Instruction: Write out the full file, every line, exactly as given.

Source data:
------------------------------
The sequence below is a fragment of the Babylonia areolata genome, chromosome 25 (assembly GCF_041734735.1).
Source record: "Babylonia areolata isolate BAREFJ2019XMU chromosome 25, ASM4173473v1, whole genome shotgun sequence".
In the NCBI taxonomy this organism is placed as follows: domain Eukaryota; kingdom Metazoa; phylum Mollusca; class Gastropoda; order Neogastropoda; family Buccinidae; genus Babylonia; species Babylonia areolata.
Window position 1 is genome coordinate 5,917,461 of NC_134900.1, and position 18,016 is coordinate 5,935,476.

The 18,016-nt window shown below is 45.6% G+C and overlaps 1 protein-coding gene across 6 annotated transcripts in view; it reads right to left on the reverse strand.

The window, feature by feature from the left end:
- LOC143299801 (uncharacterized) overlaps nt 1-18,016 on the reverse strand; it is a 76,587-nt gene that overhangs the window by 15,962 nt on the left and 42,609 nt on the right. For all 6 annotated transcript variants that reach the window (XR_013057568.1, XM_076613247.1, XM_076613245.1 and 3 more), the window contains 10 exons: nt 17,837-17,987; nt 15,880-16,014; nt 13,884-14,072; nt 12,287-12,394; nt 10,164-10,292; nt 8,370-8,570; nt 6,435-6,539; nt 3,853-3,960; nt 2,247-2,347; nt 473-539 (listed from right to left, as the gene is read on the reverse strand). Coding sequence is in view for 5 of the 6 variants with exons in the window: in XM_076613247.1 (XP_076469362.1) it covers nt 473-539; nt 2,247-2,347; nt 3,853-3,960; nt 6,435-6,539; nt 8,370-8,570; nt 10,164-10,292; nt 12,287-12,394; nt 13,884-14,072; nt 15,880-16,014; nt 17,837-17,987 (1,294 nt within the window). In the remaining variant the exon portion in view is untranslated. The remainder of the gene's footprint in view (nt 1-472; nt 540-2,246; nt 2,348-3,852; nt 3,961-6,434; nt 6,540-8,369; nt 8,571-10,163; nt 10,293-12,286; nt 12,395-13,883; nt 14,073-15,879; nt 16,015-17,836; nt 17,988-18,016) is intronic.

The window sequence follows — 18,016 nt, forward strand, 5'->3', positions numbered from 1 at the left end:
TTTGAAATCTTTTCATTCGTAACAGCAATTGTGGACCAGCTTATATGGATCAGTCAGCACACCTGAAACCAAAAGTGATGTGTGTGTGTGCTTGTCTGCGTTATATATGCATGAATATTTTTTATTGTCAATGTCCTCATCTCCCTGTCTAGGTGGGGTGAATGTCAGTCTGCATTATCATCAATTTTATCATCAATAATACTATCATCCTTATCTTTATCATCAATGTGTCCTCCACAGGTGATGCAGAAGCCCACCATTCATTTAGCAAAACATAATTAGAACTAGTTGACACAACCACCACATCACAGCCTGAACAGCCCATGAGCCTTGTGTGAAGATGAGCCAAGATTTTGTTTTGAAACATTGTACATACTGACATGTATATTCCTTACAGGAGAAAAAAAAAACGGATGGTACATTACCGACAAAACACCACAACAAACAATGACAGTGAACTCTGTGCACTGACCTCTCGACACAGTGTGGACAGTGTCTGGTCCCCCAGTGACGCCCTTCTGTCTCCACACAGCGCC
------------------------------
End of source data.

The sequence below is a fragment of the Babylonia areolata genome, chromosome 25 (assembly GCF_041734735.1).
Source record: "Babylonia areolata isolate BAREFJ2019XMU chromosome 25, ASM4173473v1, whole genome shotgun sequence".
In the NCBI taxonomy this organism is placed as follows: domain Eukaryota; kingdom Metazoa; phylum Mollusca; class Gastropoda; order Neogastropoda; family Buccinidae; genus Babylonia; species Babylonia areolata.
Window position 1 is genome coordinate 5,917,461 of NC_134900.1, and position 18,016 is coordinate 5,935,476.

The 18,016-nt window shown below is 45.6% G+C and overlaps 1 protein-coding gene across 6 annotated transcripts in view; it reads right to left on the reverse strand.

The window, feature by feature from the left end:
- LOC143299801 (uncharacterized) overlaps nt 1-18,016 on the reverse strand; it is a 76,587-nt gene that overhangs the window by 15,962 nt on the left and 42,609 nt on the right. For all 6 annotated transcript variants that reach the window (XR_013057568.1, XM_076613247.1, XM_076613245.1 and 3 more), the window contains 10 exons: nt 17,837-17,987; nt 15,880-16,014; nt 13,884-14,072; nt 12,287-12,394; nt 10,164-10,292; nt 8,370-8,570; nt 6,435-6,539; nt 3,853-3,960; nt 2,247-2,347; nt 473-539 (listed from right to left, as the gene is read on the reverse strand). Coding sequence is in view for 5 of the 6 variants with exons in the window: in XM_076613247.1 (XP_076469362.1) it covers nt 473-539; nt 2,247-2,347; nt 3,853-3,960; nt 6,435-6,539; nt 8,370-8,570; nt 10,164-10,292; nt 12,287-12,394; nt 13,884-14,072; nt 15,880-16,014; nt 17,837-17,987 (1,294 nt within the window). In the remaining variant the exon portion in view is untranslated. The remainder of the gene's footprint in view (nt 1-472; nt 540-2,246; nt 2,348-3,852; nt 3,961-6,434; nt 6,540-8,369; nt 8,571-10,163; nt 10,293-12,286; nt 12,395-13,883; nt 14,073-15,879; nt 16,015-17,836; nt 17,988-18,016) is intronic.

The window sequence follows — 18,016 nt, forward strand, 5'->3', positions numbered from 1 at the left end:
TTTGAAATCTTTTCATTCGTAACAGCAATTGTGGACCAGCTTATATGGATCAGTCAGCACACCTGAAACCAAAAGTGATGTGTGTGTGTGCTTGTCTGCGTTATATATGCATGAATATTTTTTATTGTCAATGTCCTCATCTCCCTGTCTAGGTGGGGTGAATGTCAGTCTGCATTATCATCAATTTTATCATCAATAATACTATCATCCTTATCTTTATCATCAATGTGTCCTCCACAGGTGATGCAGAAGCCCACCATTCATTTAGCAAAACATAATTAGAACTAGTTGACACAACCACCACATCACAGCCTGAACAGCCCATGAGCCTTGTGTGAAGATGAGCCAAGATTTTGTTTTGAAACATTGTACATACTGACATGTATATTCCTTACAGGAGAAAAAAAAAACGGATGGTACATTACCGACAAAACACCACAACAAACAATGACAGTGAACTCTGTGCACTGACCTCTCGACACAGTGTGGACAGTGTCTGGTCCCCCAGTGACGCCCTTCTGTCTCCACACAGCGCC